There is increasing evidence that plasma treatment promotes the healing process of tissue and accelerates wound healing [13,4042]. The skin is a complex architectural multilayer cell system and processes concerning wound healing can be examined on cell monolayers as an in vitro model system. However, it is important to keep in sight that a cell monolayer in vitro is much more sensitive to agents because there are no cells in the “second row” to protect or replace cells in the apical row [43]. Here, we described effects of argon plasma-treated liquids (e.g., cell culture medium) as an indirect approach for plasma application in medicine. Transferred to in vivo systems, the opening of cell–cell contacts we observed by plasma-treated liquids could have a positive effect on the penetration of conventional therapeutics (antibiotics and disinfectants) on skin. Often, the application of conventional liquid antiseptics is not sufficient and sustainable as the borders and the surrounding of chronic wounds frequently consist of sclerotic skin, impeding an effectual penetration of these products [44]. With regard to disinfection, direct plasma treatment of living intact and wounded skin was found to be safe for doses even higher than required for inactivation of bacteria [45,46]. Impaired cell adhesion and reduced cell viability due to plasma-treated liquids are important starting points for further investigations concerning cancer therapy. The work presented here, focused on the basic mechanisms in the interaction of plasma-treated cell culture medium with cells and on the components in the treated medium, which are responsible for the persistent biological effect.

The vision could be the establishment of local plasma centers to prepare relatively stable plasma liquids for dermatological (chronic wounds and tumors), dental (peri-implantitis), or orthopedic (joint rinsing) applications to support or replace the conventional therapy.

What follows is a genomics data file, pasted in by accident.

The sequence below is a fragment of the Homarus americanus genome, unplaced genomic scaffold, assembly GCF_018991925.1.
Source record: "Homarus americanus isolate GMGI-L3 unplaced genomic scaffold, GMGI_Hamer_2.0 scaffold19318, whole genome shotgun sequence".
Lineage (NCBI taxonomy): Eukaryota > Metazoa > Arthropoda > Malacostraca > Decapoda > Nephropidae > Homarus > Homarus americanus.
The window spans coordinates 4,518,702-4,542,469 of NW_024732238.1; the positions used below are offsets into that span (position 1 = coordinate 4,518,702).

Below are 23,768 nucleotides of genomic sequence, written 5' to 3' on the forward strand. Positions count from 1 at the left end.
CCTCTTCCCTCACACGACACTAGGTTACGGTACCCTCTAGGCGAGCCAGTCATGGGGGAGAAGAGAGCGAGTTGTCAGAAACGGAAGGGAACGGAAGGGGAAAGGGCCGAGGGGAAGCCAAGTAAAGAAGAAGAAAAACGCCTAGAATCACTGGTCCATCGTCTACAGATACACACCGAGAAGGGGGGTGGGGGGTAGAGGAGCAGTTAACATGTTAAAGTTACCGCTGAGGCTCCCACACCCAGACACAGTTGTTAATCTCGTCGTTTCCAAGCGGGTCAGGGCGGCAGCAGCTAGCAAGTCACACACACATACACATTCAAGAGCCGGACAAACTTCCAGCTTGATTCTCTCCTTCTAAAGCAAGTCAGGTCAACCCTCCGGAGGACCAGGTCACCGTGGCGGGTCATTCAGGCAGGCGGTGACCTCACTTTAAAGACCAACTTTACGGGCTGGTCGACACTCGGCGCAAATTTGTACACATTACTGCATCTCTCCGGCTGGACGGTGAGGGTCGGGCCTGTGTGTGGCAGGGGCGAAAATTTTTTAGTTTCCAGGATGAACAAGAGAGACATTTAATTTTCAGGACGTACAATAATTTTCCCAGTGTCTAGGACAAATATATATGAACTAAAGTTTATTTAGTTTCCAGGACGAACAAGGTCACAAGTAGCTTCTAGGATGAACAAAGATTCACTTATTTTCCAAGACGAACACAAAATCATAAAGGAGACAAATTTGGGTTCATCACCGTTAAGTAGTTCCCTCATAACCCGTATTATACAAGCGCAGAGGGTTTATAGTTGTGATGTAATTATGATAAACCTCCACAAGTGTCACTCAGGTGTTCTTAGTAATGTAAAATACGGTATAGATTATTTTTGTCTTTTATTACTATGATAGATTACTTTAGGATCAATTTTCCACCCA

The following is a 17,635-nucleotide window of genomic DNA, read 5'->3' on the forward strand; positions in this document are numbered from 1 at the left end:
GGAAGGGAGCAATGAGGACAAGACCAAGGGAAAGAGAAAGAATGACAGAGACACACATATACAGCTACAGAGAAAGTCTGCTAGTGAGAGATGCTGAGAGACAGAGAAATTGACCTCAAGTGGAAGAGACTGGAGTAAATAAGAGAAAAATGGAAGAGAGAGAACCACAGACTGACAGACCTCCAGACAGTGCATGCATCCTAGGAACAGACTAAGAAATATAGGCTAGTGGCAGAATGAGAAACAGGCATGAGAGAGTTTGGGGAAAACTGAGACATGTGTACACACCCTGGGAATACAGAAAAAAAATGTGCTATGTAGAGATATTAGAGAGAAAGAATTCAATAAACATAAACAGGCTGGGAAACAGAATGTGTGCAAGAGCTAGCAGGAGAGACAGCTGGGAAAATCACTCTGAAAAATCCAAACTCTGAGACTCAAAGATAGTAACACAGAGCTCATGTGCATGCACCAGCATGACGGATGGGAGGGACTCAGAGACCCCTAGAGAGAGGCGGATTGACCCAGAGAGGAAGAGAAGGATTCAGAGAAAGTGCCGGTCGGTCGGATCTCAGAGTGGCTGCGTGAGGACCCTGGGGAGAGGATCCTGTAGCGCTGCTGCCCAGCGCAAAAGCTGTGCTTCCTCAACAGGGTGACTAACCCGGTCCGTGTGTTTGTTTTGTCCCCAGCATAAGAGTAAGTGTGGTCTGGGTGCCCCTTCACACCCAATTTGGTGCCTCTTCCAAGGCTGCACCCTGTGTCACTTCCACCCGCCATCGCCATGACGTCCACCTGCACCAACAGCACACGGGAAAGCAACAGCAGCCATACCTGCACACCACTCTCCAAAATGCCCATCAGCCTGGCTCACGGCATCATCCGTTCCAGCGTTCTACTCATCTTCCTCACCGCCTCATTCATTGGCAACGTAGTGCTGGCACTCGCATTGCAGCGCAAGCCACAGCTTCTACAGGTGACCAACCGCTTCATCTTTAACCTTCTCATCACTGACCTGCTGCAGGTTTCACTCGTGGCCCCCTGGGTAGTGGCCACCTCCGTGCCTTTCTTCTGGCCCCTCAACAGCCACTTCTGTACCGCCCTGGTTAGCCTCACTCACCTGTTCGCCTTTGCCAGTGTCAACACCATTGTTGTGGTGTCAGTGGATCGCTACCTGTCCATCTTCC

4. Summary and conclusions

This study focused on the physicochemical analysis of argon plasma-treated cell culture medium DMEM with the additives FCS and gentamicin. In addition, the efficacy of plasma-treated complete cell culture medium DMEM upon storage and its impact on the cell physiology of epithelial mHepR1 cells were ascertained. We discovered that the liquid-mediated effect of atmospheric-pressure argon plasma on mouse liver epithelial cell–cell contacts and cell membrane microvilli persists up to even 21 days or 7 days of storage, respectively. Earlier investigations of our group revealed that temperature and pH (both were constant) as well as hydrogen peroxide production and oxygen content (both decreased within 1 day) can be excluded as initiators of the detrimental biological changes. As we found here, increased osmolality in the media caused by plasma treatment can also be excluded as a reason for the observed cell effects. On the other hand, we found an additional peak in size-exclusion chromatography analysis in basic DMEM after plasma treatment and significantly decreased cell viability in plasma-treated media independent of the presence of FCS during plasma treatment. High molecular compounds generated during plasma treatment of DMEM without FCS give an impulse for further investigations on the formation, stability, and reaction of amino acid peroxides in this medium. The persistent biological effect on plasma-treated liquids observed here could open up new medical applications. Stable plasma-treated liquids could find applications for dermatological, dental, or orthopedic therapy.

Acknowledgments

The authors acknowledge the financial support of the University Medical Center Rostock, Germany (FORUN 889061, PlasmaBiomedicine) for C.H., M.K., and C.B.. M.H. is grateful for the doctoral stipendium of the state Mecklenburg-Vorpommern (Germany) and of the University of Rostock, Interdisciplinary Faculty, Department of Life, Light and Matter. The authors appreciate the BMBF Germany Pilot Program Campus PlasmaMed (13N11183). They would also like to express their thanks to the Electron Microscopic Center (EMZ) of the University Medical Center Rostock (M. Frank, G. Fulda) for qualified technical assistance.

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Claudia Bergemann, Torsten Gerling, Cornelia Hoppe, Maryna Karmazyna, Maxi Höntsch, Martin Eggert and Barbara Nebe (April 20th 2016). Physicochemical Analysis of Argon Plasma-Treated Cell Culture Medium, Plasma Science and Technology - Progress in Physical States and Chemical Reactions, Tetsu Mieno, IntechOpen, DOI: 10.5772/61980. Available from: